Apart from that, it would also help make the Uramaki more appetizing with the colors coating, instead having it black - due to the Seaweed (Yaki Nori).


California Roll (AKA California Maki) is the most common Uramaki. The usual ingredients that are common found in California Roll are (doesn't necessary include all of the below):

  • Tobikko (トビコ) / Flying Fish Roe

  • Ebikko (ししゃも子) / Smelt or Capelin Roe

  • Avocado

  • Kani Stick (カニスティック) / Crab Stick

  • Kappa (かっぱ) / Cucumber

  • Yaki Tamago (玉子焼き) / Japanese Omelette

  • Mayonnaise (typically Kewpie brand)


Any common Uramaki would be Soft Shell Crab Maki, where people love enjoying the crispiness and juiciness from the Soft Shell Crab and the maki.


Temaki (手巻き)

Handroll / Hand roll / Hand Roll Sushi / Temaki / California Handroll / California Roll / California Temaki
Temaki

Temaki is slightly different from other type of Maki.


Temaki (手巻き) is known as Handroll or Hand-rolled Sushi to some. It's where the ingredients are wrapped in a smaller sheet of Seaweed (Yaki Nori) and (lesser) Sushi Rice. And they usually comes in an ice-cream cone shape, where you can hold them and eat directly.


When a Temaki is served, you should put down and swallow everything you were having & enjoy the Temaki immediately!

When they are freshly served, the seaweed sheet should still be very crispy - this is where you can fully taste the umami of the seaweed as well.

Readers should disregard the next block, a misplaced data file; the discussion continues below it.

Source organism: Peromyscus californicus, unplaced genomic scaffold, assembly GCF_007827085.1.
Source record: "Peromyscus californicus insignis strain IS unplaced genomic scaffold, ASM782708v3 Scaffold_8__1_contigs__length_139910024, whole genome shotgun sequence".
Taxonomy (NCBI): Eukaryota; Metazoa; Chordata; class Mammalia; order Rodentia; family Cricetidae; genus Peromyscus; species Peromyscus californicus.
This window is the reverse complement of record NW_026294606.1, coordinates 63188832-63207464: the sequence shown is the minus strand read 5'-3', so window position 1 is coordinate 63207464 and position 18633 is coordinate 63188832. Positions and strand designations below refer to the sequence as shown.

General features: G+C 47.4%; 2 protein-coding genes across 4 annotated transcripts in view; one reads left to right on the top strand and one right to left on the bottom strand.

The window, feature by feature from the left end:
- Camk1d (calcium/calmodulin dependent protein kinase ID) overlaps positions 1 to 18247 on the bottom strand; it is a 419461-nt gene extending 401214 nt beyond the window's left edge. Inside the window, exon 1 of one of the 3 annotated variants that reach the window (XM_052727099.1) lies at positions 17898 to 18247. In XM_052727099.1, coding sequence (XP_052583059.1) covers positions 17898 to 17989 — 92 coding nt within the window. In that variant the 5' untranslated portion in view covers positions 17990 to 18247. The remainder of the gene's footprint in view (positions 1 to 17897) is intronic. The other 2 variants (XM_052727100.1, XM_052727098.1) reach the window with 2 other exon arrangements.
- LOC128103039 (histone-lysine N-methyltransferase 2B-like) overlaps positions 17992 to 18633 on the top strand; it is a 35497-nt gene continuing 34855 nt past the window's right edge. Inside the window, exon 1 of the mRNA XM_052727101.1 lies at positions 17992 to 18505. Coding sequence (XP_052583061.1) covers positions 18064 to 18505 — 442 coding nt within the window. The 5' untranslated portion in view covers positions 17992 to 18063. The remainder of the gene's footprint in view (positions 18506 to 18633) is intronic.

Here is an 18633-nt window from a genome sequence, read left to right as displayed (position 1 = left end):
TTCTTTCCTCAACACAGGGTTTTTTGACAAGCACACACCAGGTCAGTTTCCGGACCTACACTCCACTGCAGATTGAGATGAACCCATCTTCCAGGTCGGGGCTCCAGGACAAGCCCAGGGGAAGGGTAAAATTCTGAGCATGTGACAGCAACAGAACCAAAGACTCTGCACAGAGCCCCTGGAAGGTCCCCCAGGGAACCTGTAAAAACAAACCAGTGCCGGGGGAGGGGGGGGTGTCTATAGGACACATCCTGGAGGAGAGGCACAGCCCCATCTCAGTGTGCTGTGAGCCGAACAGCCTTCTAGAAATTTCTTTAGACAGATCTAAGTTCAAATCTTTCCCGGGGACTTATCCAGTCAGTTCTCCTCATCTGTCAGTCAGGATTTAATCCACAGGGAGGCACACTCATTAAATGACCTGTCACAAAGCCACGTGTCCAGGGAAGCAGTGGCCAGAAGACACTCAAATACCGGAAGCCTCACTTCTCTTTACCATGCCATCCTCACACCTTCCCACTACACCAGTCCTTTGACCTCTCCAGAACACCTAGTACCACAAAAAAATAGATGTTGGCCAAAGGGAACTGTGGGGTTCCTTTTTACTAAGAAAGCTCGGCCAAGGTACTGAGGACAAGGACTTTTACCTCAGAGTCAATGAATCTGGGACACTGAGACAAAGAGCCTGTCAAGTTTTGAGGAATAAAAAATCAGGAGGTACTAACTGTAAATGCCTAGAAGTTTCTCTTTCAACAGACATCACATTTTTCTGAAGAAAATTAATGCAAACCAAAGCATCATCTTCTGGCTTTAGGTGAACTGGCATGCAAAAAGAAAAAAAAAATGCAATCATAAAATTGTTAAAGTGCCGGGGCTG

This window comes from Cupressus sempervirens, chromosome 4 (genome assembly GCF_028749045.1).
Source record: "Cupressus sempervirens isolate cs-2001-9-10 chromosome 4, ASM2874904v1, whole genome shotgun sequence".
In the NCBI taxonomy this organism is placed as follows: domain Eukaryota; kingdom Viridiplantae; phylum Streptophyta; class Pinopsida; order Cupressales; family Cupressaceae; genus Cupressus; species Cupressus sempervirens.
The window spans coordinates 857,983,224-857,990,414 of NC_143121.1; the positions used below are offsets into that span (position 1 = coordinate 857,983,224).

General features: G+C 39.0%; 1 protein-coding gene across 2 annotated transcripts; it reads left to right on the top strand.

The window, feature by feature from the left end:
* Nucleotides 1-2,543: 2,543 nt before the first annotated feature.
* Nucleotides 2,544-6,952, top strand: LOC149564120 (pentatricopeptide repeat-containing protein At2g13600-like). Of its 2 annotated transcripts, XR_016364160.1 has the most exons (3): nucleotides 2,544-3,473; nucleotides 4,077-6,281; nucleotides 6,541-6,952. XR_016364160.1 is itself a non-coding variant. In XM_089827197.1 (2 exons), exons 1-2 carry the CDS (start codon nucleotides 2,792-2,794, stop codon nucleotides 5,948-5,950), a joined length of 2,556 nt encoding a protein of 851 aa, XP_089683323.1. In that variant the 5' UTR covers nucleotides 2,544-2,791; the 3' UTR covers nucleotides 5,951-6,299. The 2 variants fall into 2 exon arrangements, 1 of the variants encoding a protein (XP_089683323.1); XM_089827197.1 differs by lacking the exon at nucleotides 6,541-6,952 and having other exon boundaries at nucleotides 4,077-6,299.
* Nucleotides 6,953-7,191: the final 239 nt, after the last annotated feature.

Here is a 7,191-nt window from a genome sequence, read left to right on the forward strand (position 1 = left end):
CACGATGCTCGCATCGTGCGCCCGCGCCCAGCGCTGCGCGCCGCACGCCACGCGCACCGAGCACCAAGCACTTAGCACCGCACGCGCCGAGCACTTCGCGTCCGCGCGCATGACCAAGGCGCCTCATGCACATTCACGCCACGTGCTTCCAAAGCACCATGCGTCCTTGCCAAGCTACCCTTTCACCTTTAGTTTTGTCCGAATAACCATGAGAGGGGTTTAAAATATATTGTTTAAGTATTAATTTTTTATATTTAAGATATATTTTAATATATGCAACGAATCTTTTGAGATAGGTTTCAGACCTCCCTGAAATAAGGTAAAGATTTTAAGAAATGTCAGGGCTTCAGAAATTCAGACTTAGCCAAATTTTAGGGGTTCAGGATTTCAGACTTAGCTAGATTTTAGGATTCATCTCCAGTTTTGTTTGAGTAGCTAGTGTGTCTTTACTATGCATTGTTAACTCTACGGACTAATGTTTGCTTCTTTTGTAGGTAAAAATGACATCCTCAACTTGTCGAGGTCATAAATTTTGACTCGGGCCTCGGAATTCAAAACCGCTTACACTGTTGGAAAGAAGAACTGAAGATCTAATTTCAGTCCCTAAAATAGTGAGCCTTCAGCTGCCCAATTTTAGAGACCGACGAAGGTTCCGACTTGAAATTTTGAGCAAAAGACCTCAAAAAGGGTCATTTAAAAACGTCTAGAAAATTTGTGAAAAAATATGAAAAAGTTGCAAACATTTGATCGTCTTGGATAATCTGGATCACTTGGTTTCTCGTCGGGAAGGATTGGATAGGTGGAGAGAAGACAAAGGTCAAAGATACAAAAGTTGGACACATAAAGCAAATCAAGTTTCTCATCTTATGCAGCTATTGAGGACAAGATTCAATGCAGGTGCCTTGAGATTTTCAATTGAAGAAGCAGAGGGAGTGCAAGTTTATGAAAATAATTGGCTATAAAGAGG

You may want to *request kitchen to change a new Temaki for you if they served you a Temaki with soggy seaweed* - as this mean that the Temaki has already been prepared for some time before they serve it to you.


* But do note that not all places allows you to do so, especially when you leave it there for some time after its being served - that's your fault for not enjoying it immediately


Most famous Temaki includes:

  • California Temaki

  • Salmon & Ikura Temaki

  • Soft Shell Crab Temaki


California again? Yes, the ingredients used in California Temaki and California Uramaki are the same, just that they are wrapped all inside the Hand Roll this time round.


 

Now that we have come to an end of what I wanted to cover, let me give you a bonus thing to learn since you stayed throughout with me.


Onigiri (おにぎり)

Onigiri / Rice Ball / Japanese Rice Ball
Onigiri

Although the "Nigiri" word is in Onigiri, that doesn't count Onigiri as part of a Sushi.